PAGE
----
Mike: Campaign aides wanted ‘the real kids’

Michael is the only adopted Reagan—and his father’s staunch campaigner. “Forty percent of the reason I support him is because he is my dad and I love him,” Michael says. “But 60 percent is that I have a son, Cameron Michael, who is 2 years old, and I am concerned about his future, his rights and his freedoms.” Yet Michael, who has made some 250 speeches for his father, has felt curiously unwanted on the campaign trail at times, and undervalued by the people closest to Reagan. “I suppose it makes Dad look old, having older children,” he reasons. “Headquarters may feel it’s embarrassing if Maureen and I are in the forefront, and the real kids [the two by Nancy] are not. Sometimes I’ve felt like I was fighting to volunteer.”

According to family legend, Michael owes his adoption to Maureen, who agreed to save her pennies to buy what she wanted most—a baby brother. (Jane Wyman had been told after Maureen’s birth that she could not have another child.) “One night,” Maureen remembers, “a lady walked into the house with a 4-day-old baby boy. My father says he couldn’t see me for dust—I was upstairs and back with my piggy bank with 97 pennies in it.” She laughs at the memory. “I keep telling Michael he’s bought and paid for. Actually he’s wonderful—I wouldn’t trade him for all the money in the world.”

Michael and Maureen grew up together in Wyman’s home until Michael was sent off to boarding school in first grade. “I was really rotten,” he says—and admits taking a long time to find himself. A dropout after two stabs at college, he worked at various jobs and was a world-class motorboat racer until the early 1970s. Michael calls himself “a player—I’m always looking for a way to make a quick fortune.” He drifted through a brief marriage to a dental assistant in 1970. Eventually he became a successful boat salesman and, in 1975, married his current wife, Colleen, an interior decorator. This year he put together enough capital to form his own company. It sells equipment to farmers for the production of grain alcohol, and grain alcohol to producers of gasohol. “The energy field is a good new field to be in.”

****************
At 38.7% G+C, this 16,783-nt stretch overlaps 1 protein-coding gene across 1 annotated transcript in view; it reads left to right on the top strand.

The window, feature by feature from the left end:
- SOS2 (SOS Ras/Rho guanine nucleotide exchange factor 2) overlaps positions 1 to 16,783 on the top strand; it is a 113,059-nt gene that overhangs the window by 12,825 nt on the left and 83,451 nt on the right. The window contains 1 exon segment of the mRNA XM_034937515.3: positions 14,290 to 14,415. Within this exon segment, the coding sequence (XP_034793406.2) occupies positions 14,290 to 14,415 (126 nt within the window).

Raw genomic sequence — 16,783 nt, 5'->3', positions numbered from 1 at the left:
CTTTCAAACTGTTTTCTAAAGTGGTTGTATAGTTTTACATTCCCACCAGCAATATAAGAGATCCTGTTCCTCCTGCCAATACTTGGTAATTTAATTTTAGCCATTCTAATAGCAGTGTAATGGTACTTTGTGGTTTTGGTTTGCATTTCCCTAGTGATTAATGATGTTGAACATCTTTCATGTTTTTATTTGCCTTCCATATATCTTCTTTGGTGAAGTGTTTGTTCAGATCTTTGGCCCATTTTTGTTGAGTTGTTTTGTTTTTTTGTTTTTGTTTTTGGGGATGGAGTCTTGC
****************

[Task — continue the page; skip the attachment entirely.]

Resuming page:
Beneath his pride in accomplishment and devotion to his father, however, is an almost palpable hurt that he cannot be closer to his father now. He says that while his mother, Jane, has seen a lot of her grandson while he and Colleen have been campaigning, Reagan himself has seen Cameron “only a few times” since his birth. “One thing about Nancy Reagan,” Michael says. “She lives and breathes for Dad, she’s very protective of his time. Maureen and I were closer to her before Ron and Patti were around. We’re not so close to her now.” Still, his loyalty to his father is absolute. “If Dad had had his druthers, we’d have been out campaigning from the start,” he says. “I’m sure that Nancy appreciates that we’re out there for Dad.”

Maureen: ‘We’re not all high-minded here’

“I am anticipating a very rough campaign,” says Maureen Reagan, and she’s ready for it: “In my long experience I have had occasion to walk the low road. We are not all high-minded over here. We will certainly be able to sling the mud, to kick below the belt, to trip, to scratch if we have to.”

Maureen is the eldest of the Reagan kids and, within the limits of political discretion, the most outspoken. Like Michael, she has felt shunted aside as a member of Reagan’s first family—particularly during his 1966 campaign for governor. “His managers were gun-shy about the divorce issue,” she says. “They sort of pretended that Michael and I didn’t exist. I guess I understood.” Unlike Michael, though, Maureen has given Reagan’s handlers some cause for concern, particularly with her firm support for ERA, which her father opposes. “I want to live in this country as a free and independent citizen,” she says. “My father says that can be done by statute [instead of by constitutional amendment]. I say I won’t live that long.”

The choice between ERA and her father’s candidacy, though, is no contest for Maureen. “What good will it do if the whole economic system goes down the tubes and we’re all equal when it happens?” A GOP volunteer since 1960, Maureen is working so hard on behalf of Dear Old Dad—or “D.O.D.,” as she calls him—that she gets up at 4:30 a.m. to do her laundry.